Kata is also home to a famous viewpoint – the scene graces many a postcard and you can see the three bays I mentioned earlier. We were there for the sunset and joined many other couples and youngsters there to do the same. It was a beautiful view – probably one of the best in the area.

There is also a large Buddha statue at the top of a hill in Kata that you can see from most of South Phuket – we didn’t make it there but could see the back of it from our balcony. We also saw it many times on the day we drove the moped in a large circle around the South side of the island.

Patong Beach:

Patong Beach is Phuket’s largest beach town and is filled to the brim with tourists, touts, and bars. Its one of those places that you either love or hate, depending on your style of vacationing. The beach is full of rows of loungers and jetskis, the beachfront road is jammed with Tuk Tuk drivers and aggressive sales people.Tuk Tuks are basically pickup trucks that have two opposing rows of seating in the bed that you access from the aft. They are a taxi alternative (similar to rickshaws in India) and the drivers constantly bug you into overpaying for a ride. North of Patong is home to some of the most scenic and least busy beaches on the island so we stopped by Patong for lunch on our way back from a gorgeous beach, Neam Singh. As usual, we were on the hunt for a relatively clean, veggie-friendly joint, but this proved difficult, so as much as we try to avoid the chains, we decided to settle for a Hard Rock Cafe lunch, popping both our Hard Rock cherries to satisfy our rumbling bellies! Once done, we were glad to leave Patong, only considering to return to check out their infamous nightlife, but failing to follow through because we were just not feeling it there.

Neam Singh Beach:

Neam Singh Beach is a tiny cove that you have to hike down a steep hill to get to. I found it after doing some googling for best beaches on the island. When we went, there were about 20 people there – mostly locals. We chatted to some kids that work at the lone restaurant on the beach and enjoyed some relaxing afternoon swimming. There was a local man charging for streetside parking before the hike down (we think he was a hustler) so we backtracked to a clearing and parked for free under a tree next to some local bikes. One of the things about traveling for 3 months is you learn real quick when people are trying to get money from you that you don’t owe them. Our guard is always up and rightfully so – especially in Asian countries where touts and scam artists are relentless. On the few occasions when we get good vibes from local people or sellers that don’t quote us inflated prices, we will gladly give them our business and not haggle hard – these are the people that we want to support. We’ll chat more about this in our Bangkok post.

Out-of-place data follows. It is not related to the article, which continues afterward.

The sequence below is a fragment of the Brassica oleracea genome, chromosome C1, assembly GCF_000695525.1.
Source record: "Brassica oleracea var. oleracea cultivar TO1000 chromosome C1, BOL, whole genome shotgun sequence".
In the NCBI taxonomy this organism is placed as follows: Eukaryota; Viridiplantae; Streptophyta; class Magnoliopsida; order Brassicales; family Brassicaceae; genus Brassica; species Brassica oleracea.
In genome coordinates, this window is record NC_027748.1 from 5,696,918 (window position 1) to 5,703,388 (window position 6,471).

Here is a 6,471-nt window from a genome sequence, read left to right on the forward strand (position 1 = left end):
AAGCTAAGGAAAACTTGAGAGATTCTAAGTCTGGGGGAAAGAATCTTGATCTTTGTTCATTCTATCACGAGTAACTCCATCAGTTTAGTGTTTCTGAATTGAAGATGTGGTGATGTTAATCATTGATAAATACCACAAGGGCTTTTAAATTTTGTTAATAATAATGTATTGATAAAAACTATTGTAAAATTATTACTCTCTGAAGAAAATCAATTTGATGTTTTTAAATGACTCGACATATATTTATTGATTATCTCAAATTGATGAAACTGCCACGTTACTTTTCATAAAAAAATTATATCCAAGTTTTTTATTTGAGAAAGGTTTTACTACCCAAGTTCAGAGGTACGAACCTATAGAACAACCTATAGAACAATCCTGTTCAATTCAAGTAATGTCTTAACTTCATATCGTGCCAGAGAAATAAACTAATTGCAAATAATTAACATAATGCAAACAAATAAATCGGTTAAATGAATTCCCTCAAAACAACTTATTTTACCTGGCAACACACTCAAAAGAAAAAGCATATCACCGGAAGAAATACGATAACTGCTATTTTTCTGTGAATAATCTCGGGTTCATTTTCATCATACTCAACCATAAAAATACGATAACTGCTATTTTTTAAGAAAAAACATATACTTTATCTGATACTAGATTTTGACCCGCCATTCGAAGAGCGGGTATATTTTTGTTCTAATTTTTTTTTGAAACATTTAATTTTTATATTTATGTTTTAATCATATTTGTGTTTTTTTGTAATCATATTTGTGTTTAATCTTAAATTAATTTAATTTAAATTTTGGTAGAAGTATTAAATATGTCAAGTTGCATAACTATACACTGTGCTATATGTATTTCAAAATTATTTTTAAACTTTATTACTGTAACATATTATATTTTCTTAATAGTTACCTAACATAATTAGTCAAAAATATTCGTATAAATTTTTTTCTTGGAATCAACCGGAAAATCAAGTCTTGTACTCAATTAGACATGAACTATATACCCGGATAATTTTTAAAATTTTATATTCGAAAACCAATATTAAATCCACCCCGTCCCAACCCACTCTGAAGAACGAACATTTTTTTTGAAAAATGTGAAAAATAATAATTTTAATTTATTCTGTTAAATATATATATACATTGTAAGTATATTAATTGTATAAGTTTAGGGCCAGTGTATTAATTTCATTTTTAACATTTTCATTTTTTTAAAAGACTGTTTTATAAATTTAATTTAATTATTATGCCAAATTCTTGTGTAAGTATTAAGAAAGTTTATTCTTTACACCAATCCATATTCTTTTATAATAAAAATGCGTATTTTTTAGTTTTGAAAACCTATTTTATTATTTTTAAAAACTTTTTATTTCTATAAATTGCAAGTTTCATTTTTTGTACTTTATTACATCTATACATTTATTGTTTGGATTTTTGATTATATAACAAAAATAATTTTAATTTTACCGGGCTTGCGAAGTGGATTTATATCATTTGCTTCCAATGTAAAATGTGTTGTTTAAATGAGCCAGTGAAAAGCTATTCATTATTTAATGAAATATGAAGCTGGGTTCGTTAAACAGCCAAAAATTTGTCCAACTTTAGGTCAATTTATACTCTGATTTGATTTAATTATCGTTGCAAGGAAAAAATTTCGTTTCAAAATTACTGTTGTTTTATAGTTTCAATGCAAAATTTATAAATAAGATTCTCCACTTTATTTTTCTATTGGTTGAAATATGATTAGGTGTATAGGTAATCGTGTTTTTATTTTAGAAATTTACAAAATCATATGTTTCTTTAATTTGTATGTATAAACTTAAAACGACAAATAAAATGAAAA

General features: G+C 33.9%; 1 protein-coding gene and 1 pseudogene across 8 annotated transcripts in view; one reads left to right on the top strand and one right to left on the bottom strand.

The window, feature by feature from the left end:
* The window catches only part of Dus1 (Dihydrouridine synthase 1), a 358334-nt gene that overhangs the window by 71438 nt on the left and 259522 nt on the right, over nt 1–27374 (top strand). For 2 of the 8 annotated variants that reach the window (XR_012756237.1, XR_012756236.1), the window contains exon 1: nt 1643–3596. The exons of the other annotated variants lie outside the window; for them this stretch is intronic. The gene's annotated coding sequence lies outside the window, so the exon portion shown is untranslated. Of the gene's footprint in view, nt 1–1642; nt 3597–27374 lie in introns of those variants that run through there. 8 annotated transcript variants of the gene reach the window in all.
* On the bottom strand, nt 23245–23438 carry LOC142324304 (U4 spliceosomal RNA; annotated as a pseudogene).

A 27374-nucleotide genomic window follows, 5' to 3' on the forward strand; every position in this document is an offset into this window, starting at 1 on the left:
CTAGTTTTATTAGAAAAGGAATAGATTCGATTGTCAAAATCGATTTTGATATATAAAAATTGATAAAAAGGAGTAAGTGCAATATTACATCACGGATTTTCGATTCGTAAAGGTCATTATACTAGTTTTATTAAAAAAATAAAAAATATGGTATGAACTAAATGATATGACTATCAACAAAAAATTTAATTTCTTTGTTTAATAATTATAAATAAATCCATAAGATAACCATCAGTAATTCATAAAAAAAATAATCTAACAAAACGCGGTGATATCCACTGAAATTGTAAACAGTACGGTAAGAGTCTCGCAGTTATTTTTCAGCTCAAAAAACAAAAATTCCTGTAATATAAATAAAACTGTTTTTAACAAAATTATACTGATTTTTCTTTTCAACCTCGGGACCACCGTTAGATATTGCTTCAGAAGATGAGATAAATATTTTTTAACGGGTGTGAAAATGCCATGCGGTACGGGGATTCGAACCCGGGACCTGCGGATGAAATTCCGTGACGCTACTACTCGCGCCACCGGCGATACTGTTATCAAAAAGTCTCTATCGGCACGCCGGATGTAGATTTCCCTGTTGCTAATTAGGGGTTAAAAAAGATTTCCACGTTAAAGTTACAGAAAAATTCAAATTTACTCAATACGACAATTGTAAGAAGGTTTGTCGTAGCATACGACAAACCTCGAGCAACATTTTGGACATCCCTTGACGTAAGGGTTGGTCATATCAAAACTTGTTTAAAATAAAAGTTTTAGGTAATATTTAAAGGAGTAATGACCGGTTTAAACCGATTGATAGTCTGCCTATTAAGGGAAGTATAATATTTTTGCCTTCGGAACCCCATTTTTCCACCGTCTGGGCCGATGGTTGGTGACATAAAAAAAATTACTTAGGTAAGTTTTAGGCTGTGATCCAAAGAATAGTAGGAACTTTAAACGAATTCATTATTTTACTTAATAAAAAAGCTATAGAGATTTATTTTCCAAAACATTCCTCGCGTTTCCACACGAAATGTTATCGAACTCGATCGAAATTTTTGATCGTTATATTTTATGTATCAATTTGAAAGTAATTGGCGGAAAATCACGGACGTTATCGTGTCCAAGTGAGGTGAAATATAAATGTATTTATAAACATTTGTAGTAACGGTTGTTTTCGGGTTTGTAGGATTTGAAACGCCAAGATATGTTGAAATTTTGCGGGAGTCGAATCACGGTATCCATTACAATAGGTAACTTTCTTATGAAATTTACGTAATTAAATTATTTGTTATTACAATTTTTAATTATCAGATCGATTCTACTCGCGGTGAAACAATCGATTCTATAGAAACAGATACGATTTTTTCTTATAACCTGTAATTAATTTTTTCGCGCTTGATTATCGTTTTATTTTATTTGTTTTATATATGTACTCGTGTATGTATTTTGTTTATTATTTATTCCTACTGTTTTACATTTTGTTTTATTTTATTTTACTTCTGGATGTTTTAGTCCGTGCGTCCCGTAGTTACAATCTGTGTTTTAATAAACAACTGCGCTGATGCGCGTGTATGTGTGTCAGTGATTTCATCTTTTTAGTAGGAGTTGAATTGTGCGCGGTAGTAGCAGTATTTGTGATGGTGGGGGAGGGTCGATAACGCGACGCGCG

Phuket Town & Cape Promthep:

One day we decided to drive to Phuket Town to scope out the scene and check out the bus station where we would be catching a ride to Koh Phangan from. On the whole, the town is polluted and probably good for shopping and catching a couple of small local attractions but it is mostly used as a transition point for tourists heading to other places or for local business people to acquire goods and resources. We didn’t stay for long but left after lunch to take a long leisurely drive back to Kata along the Southwest coast of Phuket. Cape Promthep is a rocky cape that extends off the corner of the island and offers spectacular views of Phuket and its outlying islands. The hike down to the cape is about an hour each way if you take your time and is well worth the effort. We enjoyed every second of it and snapped some great pictures in between watching crabs and waves breaking against the rocks. We unfortunately didn’t have water with us and were parched by the time we returned to the top. Each of us killed 2 coconuts – it was incredible and probably the most enjoyable coconut treat of many in our time in Thailand.

Mom Tri’s Kitchen Royale:

This restaurant is attached to the Villa Royale hotel. It has a prime beachfront location on Kata Noi beach (Yai means big, Noi means small) which is the smaller and nicer of two beaches in Kata. I read about this restaurant on Tripadvisor and without exaggaration, it was our best dining experience EVER!! The combination of food, ambiance, service, and views was incredible and blew us away. This place will always hold a special place in our heart because it was magical. We went there for lunch on our last day and were so blown away that we returned the same night for dinner. We spent time enjoying the property, snapping pictures and walking around. The prices are higher than most restaurants on the island, but still a steal if you look at what you are getting. It worked out to about $20 each for lunch and $25 for dinner. If you are on a super tight budget, you can go for happy hour 5-7pm daily just to check the place out and enjoy half price drinks. It would make a fantastic place for a celebration with some family and friends and we highly recommend visiting if you are ever in Phuket.